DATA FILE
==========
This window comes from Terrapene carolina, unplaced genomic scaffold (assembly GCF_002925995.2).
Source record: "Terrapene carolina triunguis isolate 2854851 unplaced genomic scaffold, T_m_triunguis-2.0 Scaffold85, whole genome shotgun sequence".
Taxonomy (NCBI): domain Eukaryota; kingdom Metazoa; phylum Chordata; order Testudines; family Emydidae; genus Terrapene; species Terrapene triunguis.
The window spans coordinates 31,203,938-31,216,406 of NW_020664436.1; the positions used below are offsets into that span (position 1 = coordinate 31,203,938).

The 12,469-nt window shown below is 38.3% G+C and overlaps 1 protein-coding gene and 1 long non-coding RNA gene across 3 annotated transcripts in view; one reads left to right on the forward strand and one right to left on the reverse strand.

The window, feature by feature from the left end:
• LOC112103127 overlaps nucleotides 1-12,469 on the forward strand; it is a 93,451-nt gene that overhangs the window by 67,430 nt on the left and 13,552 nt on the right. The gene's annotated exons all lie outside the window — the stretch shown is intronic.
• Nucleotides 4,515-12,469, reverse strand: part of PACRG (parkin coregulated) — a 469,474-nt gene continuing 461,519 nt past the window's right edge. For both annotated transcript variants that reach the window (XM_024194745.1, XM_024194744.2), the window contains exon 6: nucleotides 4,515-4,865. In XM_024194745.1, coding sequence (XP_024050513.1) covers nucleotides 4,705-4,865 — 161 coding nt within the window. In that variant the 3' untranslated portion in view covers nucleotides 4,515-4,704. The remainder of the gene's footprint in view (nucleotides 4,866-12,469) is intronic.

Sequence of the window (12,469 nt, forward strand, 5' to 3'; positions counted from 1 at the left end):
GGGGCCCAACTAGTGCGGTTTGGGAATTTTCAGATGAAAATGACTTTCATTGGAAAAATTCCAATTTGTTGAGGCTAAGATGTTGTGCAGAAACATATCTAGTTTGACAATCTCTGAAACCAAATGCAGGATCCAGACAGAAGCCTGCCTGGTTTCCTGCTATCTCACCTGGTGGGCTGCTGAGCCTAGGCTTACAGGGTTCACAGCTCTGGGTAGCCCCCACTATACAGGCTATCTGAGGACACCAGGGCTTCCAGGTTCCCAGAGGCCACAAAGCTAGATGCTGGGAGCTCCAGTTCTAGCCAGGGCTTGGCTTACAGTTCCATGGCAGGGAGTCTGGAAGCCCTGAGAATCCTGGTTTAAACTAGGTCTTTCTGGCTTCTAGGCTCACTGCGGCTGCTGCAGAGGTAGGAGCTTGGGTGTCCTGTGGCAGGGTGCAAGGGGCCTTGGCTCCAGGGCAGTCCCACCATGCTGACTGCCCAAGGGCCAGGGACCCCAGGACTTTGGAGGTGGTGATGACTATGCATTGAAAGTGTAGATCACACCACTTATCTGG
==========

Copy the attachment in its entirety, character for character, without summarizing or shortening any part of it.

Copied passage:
This window comes from Terrapene carolina, unplaced genomic scaffold (assembly GCF_002925995.2).
Source record: "Terrapene carolina triunguis isolate 2854851 unplaced genomic scaffold, T_m_triunguis-2.0 Scaffold85, whole genome shotgun sequence".
Taxonomy (NCBI): domain Eukaryota; kingdom Metazoa; phylum Chordata; order Testudines; family Emydidae; genus Terrapene; species Terrapene triunguis.
The window spans coordinates 31,203,938-31,216,406 of NW_020664436.1; the positions used below are offsets into that span (position 1 = coordinate 31,203,938).

The 12,469-nt window shown below is 38.3% G+C and overlaps 1 protein-coding gene and 1 long non-coding RNA gene across 3 annotated transcripts in view; one reads left to right on the forward strand and one right to left on the reverse strand.

The window, feature by feature from the left end:
• LOC112103127 overlaps nucleotides 1-12,469 on the forward strand; it is a 93,451-nt gene that overhangs the window by 67,430 nt on the left and 13,552 nt on the right. The gene's annotated exons all lie outside the window — the stretch shown is intronic.
• Nucleotides 4,515-12,469, reverse strand: part of PACRG (parkin coregulated) — a 469,474-nt gene continuing 461,519 nt past the window's right edge. For both annotated transcript variants that reach the window (XM_024194745.1, XM_024194744.2), the window contains exon 6: nucleotides 4,515-4,865. In XM_024194745.1, coding sequence (XP_024050513.1) covers nucleotides 4,705-4,865 — 161 coding nt within the window. In that variant the 3' untranslated portion in view covers nucleotides 4,515-4,704. The remainder of the gene's footprint in view (nucleotides 4,866-12,469) is intronic.

Sequence of the window (12,469 nt, forward strand, 5' to 3'; positions counted from 1 at the left end):
GGGGCCCAACTAGTGCGGTTTGGGAATTTTCAGATGAAAATGACTTTCATTGGAAAAATTCCAATTTGTTGAGGCTAAGATGTTGTGCAGAAACATATCTAGTTTGACAATCTCTGAAACCAAATGCAGGATCCAGACAGAAGCCTGCCTGGTTTCCTGCTATCTCACCTGGTGGGCTGCTGAGCCTAGGCTTACAGGGTTCACAGCTCTGGGTAGCCCCCACTATACAGGCTATCTGAGGACACCAGGGCTTCCAGGTTCCCAGAGGCCACAAAGCTAGATGCTGGGAGCTCCAGTTCTAGCCAGGGCTTGGCTTACAGTTCCATGGCAGGGAGTCTGGAAGCCCTGAGAATCCTGGTTTAAACTAGGTCTTTCTGGCTTCTAGGCTCACTGCGGCTGCTGCAGAGGTAGGAGCTTGGGTGTCCTGTGGCAGGGTGCAAGGGGCCTTGGCTCCAGGGCAGTCCCACCATGCTGACTGCCCAAGGGCCAGGGACCCCAGGACTTTGGAGGTGGTGATGACTATGCATTGAAAGTGTAGATCACACCACTTATCTGG